SWAT Grenade Severely Burns Toddler and Leaves Innocent Family with $1M in Medical Bills

Originally published on December 21, 2014, at NationofChange.org

While executing a no-knock search warrant on the wrong house, a SWAT team from the Habersham County Sheriff’s Office nearly killed a 19-month-old toddler sleeping in his crib. Scarred with multiple burns and a collapsed lung, the toddler was rushed to the hospital and placed in a medically induced coma. A grand jury declined to indict the sheriff’s deputies involved in the raid, and city officials refuse to pay his exorbitant medical bills.

After a fire destroyed their home in Wisconsin earlier this year, Bounkham Phonesavanh, his wife Alecia, and their four young children temporarily moved in with Bounkham’s sister in Cornelia, Georgia. Two months later, they found a new house in Wisconsin and were planning to return home when a SWAT team raided their bedroom in the middle of the night.

Around 2am on May 28, the SWAT team broke down their door as Habersham Deputy Charles Long threw a flashbang grenade into their bedroom. The grenade landed in the crib of 19-month-old Bounkham Phonesavanh, Jr., blowing a hole through his chest and leaving third-degree burns along his face and torso. After slamming her husband to the floor, deputies ordered Alecia to sit down and shut up as she asked to hold her screaming child.

Instead of allowing Alecia to see her wounded son, Habersham Deputy Jason Stribling picked up the toddler, left the room, and waited outside for an ambulance. As the deputies detained the family and searched the house for drugs, Alecia and her husband discovered a pool of blood and burn marks in the crib. Their son’s pillow had been blown apart.

Continue reading

Manslaughter Charge Dropped for Cop Who Killed 7-Year-Old Girl

Originally published on October 5, 2014, at NationofChange.org

A judge has dismissed the involuntary manslaughter charge against a Detroit police officer responsible for shooting a 7-year-old girl in the head. Although Officer Joseph Weekley has been caught lying about the incident to lessen the severity of his punishment, he has not been charged with perjury or obstruction of justice. With the felony manslaughter charge dropped, Weekley only faces a misdemeanor charge of negligent firing of a weapon causing death.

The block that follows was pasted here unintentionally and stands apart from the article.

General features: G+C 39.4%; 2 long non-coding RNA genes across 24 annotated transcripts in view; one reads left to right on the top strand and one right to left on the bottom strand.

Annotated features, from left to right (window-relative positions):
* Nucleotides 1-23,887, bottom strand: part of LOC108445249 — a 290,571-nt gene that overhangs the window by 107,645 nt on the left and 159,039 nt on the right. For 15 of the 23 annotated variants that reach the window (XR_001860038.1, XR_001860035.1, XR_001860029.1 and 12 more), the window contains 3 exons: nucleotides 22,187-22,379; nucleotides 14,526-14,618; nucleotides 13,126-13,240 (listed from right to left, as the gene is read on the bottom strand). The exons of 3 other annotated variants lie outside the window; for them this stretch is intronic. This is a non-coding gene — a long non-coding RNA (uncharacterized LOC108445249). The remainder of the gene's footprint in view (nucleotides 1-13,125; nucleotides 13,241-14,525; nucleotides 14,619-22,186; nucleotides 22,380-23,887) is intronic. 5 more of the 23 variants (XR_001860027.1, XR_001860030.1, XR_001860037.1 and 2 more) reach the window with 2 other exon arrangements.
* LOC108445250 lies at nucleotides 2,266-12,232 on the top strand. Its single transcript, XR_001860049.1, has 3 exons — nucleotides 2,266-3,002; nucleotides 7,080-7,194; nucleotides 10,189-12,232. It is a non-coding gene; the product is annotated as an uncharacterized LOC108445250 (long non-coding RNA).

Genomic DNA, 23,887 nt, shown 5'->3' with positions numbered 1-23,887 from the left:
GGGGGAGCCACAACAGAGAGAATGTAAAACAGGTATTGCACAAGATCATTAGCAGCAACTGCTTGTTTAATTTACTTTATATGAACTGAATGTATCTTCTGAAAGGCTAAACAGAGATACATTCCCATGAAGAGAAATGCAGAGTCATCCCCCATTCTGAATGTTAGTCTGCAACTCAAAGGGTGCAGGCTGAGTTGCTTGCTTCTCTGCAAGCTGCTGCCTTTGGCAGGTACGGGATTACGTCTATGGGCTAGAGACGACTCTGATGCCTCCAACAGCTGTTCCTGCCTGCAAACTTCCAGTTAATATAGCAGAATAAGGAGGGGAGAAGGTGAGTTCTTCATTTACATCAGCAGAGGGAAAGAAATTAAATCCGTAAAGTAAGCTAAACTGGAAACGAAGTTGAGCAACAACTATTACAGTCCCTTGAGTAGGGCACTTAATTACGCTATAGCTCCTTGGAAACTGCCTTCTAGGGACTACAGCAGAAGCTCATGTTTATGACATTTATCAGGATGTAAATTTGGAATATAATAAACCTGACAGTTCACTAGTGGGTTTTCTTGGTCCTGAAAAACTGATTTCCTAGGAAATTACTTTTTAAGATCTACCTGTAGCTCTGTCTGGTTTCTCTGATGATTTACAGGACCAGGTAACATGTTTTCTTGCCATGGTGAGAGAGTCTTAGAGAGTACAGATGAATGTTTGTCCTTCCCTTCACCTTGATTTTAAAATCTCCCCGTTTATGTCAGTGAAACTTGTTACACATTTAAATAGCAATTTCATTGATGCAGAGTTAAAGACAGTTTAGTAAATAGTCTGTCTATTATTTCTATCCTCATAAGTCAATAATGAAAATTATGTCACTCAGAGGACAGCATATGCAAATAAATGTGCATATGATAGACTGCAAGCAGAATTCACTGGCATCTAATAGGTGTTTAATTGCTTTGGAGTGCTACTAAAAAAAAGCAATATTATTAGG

On May 16, 2010, a camera crew from A&E’s “The First 48” filmed the Detroit Police Department’s Special Response Team executing a “no knock” search warrant just past midnight. Seven-year-old Aiyana Stanley-Jones slept on the couch alongside her grandmother, Mertilla Jones. Wrapped within a blanket, Aiyana laid her head on the armrest next to the front door. Mertilla laid on the couch with her head on the opposite armrest.

A window shattered as police threw a flashbang grenade onto the couch burning Aiyana’s blanket. After opening the unlocked front door, Officer Weekley fired a single bullet into the top of Aiyana’s head. According to Macomb County Medical Examiner Daniel Spitz, the bullet had passed through her brain, exited through her neck, and grazed her chest.

Unbeknownst to the police, they had raided the wrong apartment. The suspect, Chauncey Owens, lived upstairs.

Continue reading

Innocent Civilian Deaths Caused by Police Militarization

Originally published on August 23, 2014, at NationofChange.org

With the aggressive militarization of America’s police forces, innocent bystanders and family members often enter the crosshairs. For decades, federal programs have devised incentives for state and local police to utilize unnecessarily hostile weapons and battlefield tactics against civilians. Operating with a glaring lack of transparency and almost no public oversight, militarized police forces rarely find themselves accountable for their actions.

In a recent ACLU report titled War Comes Home: The Excessive Militarization of American Policingthe Senior Counsel with the ACLU’s Center for Justice, Kara Dansky wrote, “The ACLU found through the course of this investigation that the excessive militarism in policing, particularly through the use of paramilitary policing teams, escalates the risk of violence, threatens individual liberties, and unfairly impacts people of color.”

After filing public records requests with more than 255 law enforcement agencies, 114 of the agencies denied the ACLU’s request. While investigating excessive weapon stockpiles and police militarization, the ACLU found a disturbing trend in Special Weapons and Tactics (SWAT) teams being used beyond their original mandate. Previously, SWAT teams had only been deployed to handle hostage, sniper, or terrorist threats. Now, SWAT teams conduct drug busts, disperse protesters, and execute “no knock” search warrants in residential neighborhoods.

Continue reading